Passover has four famous questions, typically recited by the youngest child. Each question gets at a component of the introductory question ‘why is this night different from all other nights?’ Yet, while reflecting on the holiday this week I kept coming back to the same question: Is this night any different than the exodus?

During the Passover Seder we symbolically reenact the exodus journey from Egypt. We engage with the community, welcoming the stranger and encouraging all who have no place to go to join us at our table. But, what if the stranger is the person you passed on your way home, holding a sign and asking for spare change? Would we invite them in or would we give our food and send them on their way? I think the ultimate message in Passover is not that we were slaves and now we are free, the ultimate message is a question; what are we doing with our freedom?

Activism is more than sharing a video on facebook, eating a piece of matzah and retelling our story. As we remember and eat our bread of affliction we need to realize that in our schools and on our streets all over the world many are still forced to eat their bread of affliction (if they have anything to eat at all). In reality, this night is not any different than the exodus for so many. And as long as we remain bystanders, that truth will keep us all in exile.

Fitting the ‘file’ image.

This week I’ve had the opportunity to interview many students for our summer staff positions. Prior, during and after I had a lot of conversations with my students who were going through the interview process. One in particular stood out – my student and I talked about how during interviews they often felt “fake.” They know what professional staff members in my department want to hear, they know the answers they are supposed to share and the “correct” outfit for the occasion but they simply feel that isn’t authentic to who they are.

Our conversation really made me think about how we can pigeonhole students through our interview processes. We are looking for students who look and act a certain way. But what way do we mean when we say that?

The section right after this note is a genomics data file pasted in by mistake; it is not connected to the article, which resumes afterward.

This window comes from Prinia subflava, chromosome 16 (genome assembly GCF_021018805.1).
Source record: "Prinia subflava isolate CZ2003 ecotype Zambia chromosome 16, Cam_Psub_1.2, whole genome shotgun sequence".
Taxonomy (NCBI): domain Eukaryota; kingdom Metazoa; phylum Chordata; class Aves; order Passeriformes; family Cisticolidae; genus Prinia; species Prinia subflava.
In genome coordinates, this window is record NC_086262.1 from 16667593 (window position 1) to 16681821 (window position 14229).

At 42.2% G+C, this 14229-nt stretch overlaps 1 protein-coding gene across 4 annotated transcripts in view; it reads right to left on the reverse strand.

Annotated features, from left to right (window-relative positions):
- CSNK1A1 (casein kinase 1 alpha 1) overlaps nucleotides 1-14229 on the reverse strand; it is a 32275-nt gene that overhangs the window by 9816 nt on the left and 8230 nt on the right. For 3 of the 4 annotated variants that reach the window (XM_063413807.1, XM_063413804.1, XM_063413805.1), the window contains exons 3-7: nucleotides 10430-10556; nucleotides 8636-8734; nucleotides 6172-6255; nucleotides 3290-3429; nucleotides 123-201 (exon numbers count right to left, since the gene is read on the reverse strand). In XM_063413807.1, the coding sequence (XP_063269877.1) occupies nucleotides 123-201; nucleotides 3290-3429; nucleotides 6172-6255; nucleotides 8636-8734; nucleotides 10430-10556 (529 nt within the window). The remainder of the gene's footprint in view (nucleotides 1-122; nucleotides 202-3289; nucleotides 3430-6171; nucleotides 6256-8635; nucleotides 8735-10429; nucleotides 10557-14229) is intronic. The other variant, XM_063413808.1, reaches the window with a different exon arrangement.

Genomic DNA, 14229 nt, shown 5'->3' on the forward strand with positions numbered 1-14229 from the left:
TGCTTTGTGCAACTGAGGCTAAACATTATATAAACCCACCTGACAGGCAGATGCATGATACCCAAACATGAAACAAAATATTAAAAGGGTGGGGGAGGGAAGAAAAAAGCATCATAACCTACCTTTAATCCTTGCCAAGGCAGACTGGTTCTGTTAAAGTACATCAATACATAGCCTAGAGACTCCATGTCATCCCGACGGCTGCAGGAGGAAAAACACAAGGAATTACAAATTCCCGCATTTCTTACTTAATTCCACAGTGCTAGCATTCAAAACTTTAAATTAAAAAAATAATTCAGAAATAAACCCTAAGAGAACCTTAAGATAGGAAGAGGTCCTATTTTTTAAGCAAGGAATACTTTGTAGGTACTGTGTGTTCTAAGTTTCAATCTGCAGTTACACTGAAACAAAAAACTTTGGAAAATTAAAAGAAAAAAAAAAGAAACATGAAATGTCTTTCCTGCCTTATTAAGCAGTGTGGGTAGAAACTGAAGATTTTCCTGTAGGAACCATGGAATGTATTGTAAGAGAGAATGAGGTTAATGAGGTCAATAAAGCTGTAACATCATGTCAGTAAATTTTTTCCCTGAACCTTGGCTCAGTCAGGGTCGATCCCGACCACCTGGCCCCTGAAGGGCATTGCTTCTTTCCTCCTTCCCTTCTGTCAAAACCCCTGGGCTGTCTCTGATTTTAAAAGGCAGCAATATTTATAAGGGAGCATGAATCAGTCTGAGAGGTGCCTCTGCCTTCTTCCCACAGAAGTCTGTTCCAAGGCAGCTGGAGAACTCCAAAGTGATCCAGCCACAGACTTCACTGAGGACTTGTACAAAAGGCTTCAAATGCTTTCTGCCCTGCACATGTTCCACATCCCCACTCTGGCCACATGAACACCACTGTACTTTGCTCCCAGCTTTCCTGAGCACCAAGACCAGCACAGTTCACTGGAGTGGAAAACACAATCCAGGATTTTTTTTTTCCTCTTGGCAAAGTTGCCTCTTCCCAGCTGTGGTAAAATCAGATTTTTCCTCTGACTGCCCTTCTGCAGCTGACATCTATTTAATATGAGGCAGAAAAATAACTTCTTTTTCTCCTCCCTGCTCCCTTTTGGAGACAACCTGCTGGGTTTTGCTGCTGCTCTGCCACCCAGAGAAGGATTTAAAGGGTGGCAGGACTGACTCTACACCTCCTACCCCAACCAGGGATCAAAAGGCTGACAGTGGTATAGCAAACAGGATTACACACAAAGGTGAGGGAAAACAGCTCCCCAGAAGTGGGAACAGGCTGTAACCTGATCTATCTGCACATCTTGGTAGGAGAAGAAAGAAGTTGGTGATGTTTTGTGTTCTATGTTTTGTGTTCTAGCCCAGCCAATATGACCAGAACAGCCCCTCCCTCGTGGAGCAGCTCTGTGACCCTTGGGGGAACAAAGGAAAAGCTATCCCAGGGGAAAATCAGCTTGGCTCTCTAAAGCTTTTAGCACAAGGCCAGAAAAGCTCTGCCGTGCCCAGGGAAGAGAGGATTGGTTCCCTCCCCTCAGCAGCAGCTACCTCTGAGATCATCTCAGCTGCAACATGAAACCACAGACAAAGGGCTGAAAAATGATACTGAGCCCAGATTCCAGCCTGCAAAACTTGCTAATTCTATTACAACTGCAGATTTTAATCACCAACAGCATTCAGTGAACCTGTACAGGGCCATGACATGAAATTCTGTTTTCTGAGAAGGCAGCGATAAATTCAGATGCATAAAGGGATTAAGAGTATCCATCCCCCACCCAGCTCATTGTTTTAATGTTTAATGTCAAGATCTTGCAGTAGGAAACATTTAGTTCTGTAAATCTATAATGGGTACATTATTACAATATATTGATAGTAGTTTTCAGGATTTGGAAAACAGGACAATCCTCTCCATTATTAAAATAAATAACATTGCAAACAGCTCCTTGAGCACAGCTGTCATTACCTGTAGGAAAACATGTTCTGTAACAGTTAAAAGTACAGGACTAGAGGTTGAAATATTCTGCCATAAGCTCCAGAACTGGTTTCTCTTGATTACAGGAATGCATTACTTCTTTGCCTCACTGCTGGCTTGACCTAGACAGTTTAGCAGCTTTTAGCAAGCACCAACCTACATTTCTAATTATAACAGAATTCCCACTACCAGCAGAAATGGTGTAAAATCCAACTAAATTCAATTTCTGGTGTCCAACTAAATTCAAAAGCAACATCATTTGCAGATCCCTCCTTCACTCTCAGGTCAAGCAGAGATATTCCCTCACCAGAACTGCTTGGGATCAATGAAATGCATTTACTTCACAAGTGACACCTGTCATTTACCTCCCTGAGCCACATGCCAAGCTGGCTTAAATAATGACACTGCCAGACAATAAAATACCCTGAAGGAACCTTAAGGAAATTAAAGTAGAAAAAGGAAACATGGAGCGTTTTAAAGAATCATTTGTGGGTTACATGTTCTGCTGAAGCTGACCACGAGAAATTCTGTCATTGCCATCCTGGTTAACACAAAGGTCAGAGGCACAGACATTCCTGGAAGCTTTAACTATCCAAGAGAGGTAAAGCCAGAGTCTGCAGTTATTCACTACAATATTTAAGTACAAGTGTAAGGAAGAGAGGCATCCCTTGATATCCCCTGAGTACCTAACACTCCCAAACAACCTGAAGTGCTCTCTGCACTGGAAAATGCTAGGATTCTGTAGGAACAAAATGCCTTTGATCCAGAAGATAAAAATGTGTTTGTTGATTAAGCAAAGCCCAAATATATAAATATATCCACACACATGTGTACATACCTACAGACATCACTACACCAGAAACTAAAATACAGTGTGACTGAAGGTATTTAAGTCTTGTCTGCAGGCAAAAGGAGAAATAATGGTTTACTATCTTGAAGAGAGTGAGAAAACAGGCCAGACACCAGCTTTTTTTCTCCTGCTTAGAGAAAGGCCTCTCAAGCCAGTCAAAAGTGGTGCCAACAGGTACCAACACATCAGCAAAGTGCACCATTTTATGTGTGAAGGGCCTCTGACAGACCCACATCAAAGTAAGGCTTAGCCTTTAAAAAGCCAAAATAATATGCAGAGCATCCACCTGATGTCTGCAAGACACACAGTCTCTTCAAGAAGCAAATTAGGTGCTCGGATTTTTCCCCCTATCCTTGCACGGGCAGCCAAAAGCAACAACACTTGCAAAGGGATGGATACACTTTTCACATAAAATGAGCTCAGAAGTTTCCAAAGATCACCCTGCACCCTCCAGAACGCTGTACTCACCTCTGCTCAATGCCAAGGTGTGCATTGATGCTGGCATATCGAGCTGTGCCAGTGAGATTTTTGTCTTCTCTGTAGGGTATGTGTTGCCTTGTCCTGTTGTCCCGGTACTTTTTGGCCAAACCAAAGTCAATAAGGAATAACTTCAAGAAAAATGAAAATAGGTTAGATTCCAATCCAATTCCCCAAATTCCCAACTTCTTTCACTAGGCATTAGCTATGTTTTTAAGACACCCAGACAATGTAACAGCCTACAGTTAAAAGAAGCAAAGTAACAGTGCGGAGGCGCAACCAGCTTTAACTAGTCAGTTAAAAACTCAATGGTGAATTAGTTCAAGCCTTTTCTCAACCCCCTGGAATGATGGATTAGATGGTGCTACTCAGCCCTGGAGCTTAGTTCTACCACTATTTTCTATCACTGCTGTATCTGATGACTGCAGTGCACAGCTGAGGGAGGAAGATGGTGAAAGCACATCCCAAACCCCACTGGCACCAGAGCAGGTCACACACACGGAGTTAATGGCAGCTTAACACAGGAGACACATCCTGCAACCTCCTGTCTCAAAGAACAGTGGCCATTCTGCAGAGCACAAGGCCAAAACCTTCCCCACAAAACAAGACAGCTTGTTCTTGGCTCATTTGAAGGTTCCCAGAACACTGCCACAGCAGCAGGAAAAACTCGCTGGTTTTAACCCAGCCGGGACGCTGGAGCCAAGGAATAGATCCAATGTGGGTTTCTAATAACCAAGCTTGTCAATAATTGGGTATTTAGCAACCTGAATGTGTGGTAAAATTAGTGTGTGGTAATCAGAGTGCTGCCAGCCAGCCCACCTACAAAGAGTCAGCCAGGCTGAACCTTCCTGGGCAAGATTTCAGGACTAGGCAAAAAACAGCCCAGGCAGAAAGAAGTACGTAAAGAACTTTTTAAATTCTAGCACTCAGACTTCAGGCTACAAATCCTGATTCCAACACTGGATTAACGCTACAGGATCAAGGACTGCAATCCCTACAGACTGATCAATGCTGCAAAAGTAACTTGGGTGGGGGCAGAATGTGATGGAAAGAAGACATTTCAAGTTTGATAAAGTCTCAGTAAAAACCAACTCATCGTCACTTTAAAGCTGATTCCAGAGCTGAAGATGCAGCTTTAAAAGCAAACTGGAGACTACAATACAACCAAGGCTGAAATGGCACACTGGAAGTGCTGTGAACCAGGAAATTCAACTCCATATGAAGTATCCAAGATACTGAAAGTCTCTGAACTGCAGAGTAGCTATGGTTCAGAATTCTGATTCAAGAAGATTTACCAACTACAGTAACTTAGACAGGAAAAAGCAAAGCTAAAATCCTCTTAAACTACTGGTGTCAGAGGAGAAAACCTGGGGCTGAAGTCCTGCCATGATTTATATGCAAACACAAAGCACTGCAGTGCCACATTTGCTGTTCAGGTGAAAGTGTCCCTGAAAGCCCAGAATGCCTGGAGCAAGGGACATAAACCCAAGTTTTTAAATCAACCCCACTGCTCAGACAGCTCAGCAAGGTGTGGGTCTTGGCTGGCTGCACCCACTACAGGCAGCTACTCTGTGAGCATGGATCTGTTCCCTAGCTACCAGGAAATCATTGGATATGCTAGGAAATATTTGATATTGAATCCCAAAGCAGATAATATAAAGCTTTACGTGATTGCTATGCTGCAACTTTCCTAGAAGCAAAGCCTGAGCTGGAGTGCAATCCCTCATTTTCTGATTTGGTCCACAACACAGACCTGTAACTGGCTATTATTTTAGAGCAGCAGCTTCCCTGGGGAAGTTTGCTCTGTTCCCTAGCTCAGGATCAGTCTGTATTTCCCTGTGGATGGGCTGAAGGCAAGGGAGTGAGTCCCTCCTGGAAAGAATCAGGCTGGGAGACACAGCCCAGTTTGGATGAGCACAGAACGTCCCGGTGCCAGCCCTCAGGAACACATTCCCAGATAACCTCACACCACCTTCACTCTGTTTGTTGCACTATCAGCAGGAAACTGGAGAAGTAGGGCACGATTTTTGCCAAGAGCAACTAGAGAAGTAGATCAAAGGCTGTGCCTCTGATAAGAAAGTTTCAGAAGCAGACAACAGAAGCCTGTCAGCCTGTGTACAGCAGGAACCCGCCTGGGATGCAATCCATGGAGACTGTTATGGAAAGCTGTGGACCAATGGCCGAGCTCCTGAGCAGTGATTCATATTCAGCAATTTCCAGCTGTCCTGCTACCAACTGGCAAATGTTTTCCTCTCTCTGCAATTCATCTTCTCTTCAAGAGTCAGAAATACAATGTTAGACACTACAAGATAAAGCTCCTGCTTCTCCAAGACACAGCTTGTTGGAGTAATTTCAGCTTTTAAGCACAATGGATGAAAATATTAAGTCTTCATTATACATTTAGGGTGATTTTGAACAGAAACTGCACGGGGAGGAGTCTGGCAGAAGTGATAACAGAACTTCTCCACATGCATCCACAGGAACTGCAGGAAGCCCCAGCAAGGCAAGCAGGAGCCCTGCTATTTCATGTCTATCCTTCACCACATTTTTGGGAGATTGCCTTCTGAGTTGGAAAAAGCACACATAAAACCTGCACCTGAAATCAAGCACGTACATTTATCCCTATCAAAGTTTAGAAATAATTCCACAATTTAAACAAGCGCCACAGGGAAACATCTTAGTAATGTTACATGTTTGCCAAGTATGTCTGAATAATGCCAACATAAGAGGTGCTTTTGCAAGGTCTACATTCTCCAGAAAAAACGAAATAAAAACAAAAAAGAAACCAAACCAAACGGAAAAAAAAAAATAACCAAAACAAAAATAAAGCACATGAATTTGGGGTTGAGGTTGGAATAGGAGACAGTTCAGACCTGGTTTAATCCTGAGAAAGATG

During the conversation, my student and I talked about the ‘just be yourself’ idea; but, perhaps what people really mean when they say that is, be a version of yourself that you pull out for occasions like this. Be yourself but a little more cleaned up. Be yourself but in an outfit you’d never typically wear. Be yourself but sell yourself through the experiences you’ve had. Be yourself but don’t really be yourself.

What message does this all send? We can be accepting if only you look, act and are a certain way?

I don’t think this is something only undergraduate students experience. It’s not something that can be chalked up to a “developmental phase” – it’s something, I believe, all feel pressure in.

I was thinking about this throughout the week and then something clicked. I had the opportunity to hear Jess Pettitt speak on social justice and I realized why this bothered me so much. It’s about power and privilege; it’s a social justice issue. I think I’m finally able to put some language to this feeling but bear with me as it may be a bit rough…

During the lecture, Jess Pettitt talked about envisioning a dentist. Do this. What does a dentist look like? Most people recalled an image of a white man. Then, perhaps an image of their own dentist. But the ‘file’ image in your brain for ‘dentist’ is a white man. What is the file image for RA? Student affairs professional? Etc.?

If you don’t fit this image, of who is first recalled in the mind of most when a particular profession is mentioned, how much harder do you have to try? How much more time do you spend making sure you look the part? What are the ways you compensate for not being the ‘file’ image?

The inauthenticity my student was feeling might be because they didn’t fit that file image. They were attempting to ‘fit’ a mold, which wasn’t ever made with them in mind.

This begs the question – what do we do to change this? Do we need to? Where is my role here? For now, I’m not sure but this is certainly something I will continue to reflect on.

my song.

Today my yoga instructor said: “Turn down the volume of the chatter in your mind,
 turn up the voice of your own song.”

 

And that’s exactly what I’m trying to do.

 

I’ve decided to re-find writing. This time publicly. Writing in a journal certainly serves a purpose but I’m in search of community and community cannot be found between pages kept under my pillow.

I think this blog will change a lot as I write. I have no set plan, no agenda and truly no purpose. Perhaps this is a journey to find me. To find out who I am and what I want in this world. To figure out my purpose.

There are so few certainties in my world right now that this should be interesting. Get ready for a wild ride.